It is likely that you’ve heard issues of power discussed as an important consideration in evaluation contexts. But what does power actually look like in evaluation and what do we do about it? We are Jaimie Haugen and Jill Anne Chouinard, researchers and evaluators who are interested in the concept of power in Culturally Responsive Evaluation contexts. Jill is an Assistant Professor at the University of North Carolina at Greensboro and Jaimie is a Postdoctoral Research Scholar at The University of Central Florida. Through exploring the manifestations of power across multiple evaluations, we discovered some Lessons Learned about power dimensions and Hot Tips in addressing power in meaningful and practical ways.
Power is difficult to conceptualize, let alone identify. Sometimes it is visible, but it can also be hidden and invisible depending on the context, evaluation, and situation. This dynamic concept often works at various levels and dimensions as depicted in our figure below. Recognizing the dimensions through which power might manifest is the first step in being able to address power during an evaluation.
- Relational Power: Power influences relationships between and among all members of the evaluation.
- Political Power: Political agendas often shape all aspects of the evaluation process, including decisions about who can and cannot participant, goals of the evaluation, and interpretation of findings.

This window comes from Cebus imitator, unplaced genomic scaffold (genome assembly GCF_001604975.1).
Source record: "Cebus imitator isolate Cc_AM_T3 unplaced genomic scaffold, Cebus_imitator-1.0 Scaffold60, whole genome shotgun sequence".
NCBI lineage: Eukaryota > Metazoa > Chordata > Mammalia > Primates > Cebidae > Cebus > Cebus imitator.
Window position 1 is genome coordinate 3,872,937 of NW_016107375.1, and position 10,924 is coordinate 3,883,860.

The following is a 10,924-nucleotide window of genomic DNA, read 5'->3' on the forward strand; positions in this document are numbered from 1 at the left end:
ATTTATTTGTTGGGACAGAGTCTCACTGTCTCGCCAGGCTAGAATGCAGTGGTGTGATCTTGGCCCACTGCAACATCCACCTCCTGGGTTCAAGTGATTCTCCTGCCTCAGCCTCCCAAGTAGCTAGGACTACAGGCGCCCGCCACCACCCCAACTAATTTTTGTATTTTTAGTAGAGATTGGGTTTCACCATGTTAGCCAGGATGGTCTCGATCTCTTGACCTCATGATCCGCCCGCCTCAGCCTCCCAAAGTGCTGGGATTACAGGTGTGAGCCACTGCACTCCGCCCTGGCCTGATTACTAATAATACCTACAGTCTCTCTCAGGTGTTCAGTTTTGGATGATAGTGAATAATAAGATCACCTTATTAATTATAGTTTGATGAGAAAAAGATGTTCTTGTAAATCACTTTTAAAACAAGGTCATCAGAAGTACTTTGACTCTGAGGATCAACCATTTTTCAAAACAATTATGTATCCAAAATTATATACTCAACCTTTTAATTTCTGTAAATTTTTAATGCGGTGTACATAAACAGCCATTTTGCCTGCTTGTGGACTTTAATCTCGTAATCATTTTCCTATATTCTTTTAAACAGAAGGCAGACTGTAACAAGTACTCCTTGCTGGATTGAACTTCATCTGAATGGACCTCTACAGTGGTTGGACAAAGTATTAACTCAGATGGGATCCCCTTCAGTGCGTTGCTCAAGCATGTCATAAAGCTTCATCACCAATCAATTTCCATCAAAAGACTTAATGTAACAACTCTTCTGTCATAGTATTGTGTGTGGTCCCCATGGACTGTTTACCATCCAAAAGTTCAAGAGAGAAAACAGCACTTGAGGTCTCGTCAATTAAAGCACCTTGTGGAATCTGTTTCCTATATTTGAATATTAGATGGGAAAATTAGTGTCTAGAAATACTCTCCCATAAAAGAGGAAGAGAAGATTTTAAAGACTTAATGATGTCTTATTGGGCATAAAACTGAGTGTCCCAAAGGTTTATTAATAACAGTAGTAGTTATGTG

- Discursive Power: Although often less tangible, power can manifest in internalized values, norms, and beliefs of evaluators and participants.
- Historical/Temporal Power: Historical experiences often shape current realities and the past experiences of evaluators, participants, or stakeholders can greatly influence the evaluation process.
What can we do to address power in evaluation contexts? Below we outline a few suggestions in the literature that have been used to meaningfully address power in practice.
- Evaluation Methods: Consider using mixed methods approaches to allow participants to contribute in a variety of ways. Collaborative as opposed to top down approaches can help mitigate relational power dynamics and elicit marginalized voices.
- Start with Power Rather Than End With It: Instead of reflecting on influences of power after the evaluation, consider starting with intentional and proactive discussions on all forms of power that might impact the evaluation process.
- Take Time to Understand Context: Make every effort to truly understand and immerse yourself in the cultural context of participants and communities when working with individuals.
- Ask Important Questions: Before you start the evaluation process, reflect on important questions such as “how are participants selected?”, “which voices are being heard and why?”, “whose agenda is driving this process?”, “who is interpreting the findings and why; what biases might they have?”
Although power can never fully be diminished, we can take steps to address power in our evaluations, which ultimately allows us to conduct valid, quality, and inclusive evaluations.
- Participatory Evaluation Up Close: A Review and Integration of Research-based Knowledge by J. Bradley Cousins and Jill Anne Chouinard.
- Power/Knowledge: Selected Interviews and Other Writings, 1872-1977 by Michel Foucault
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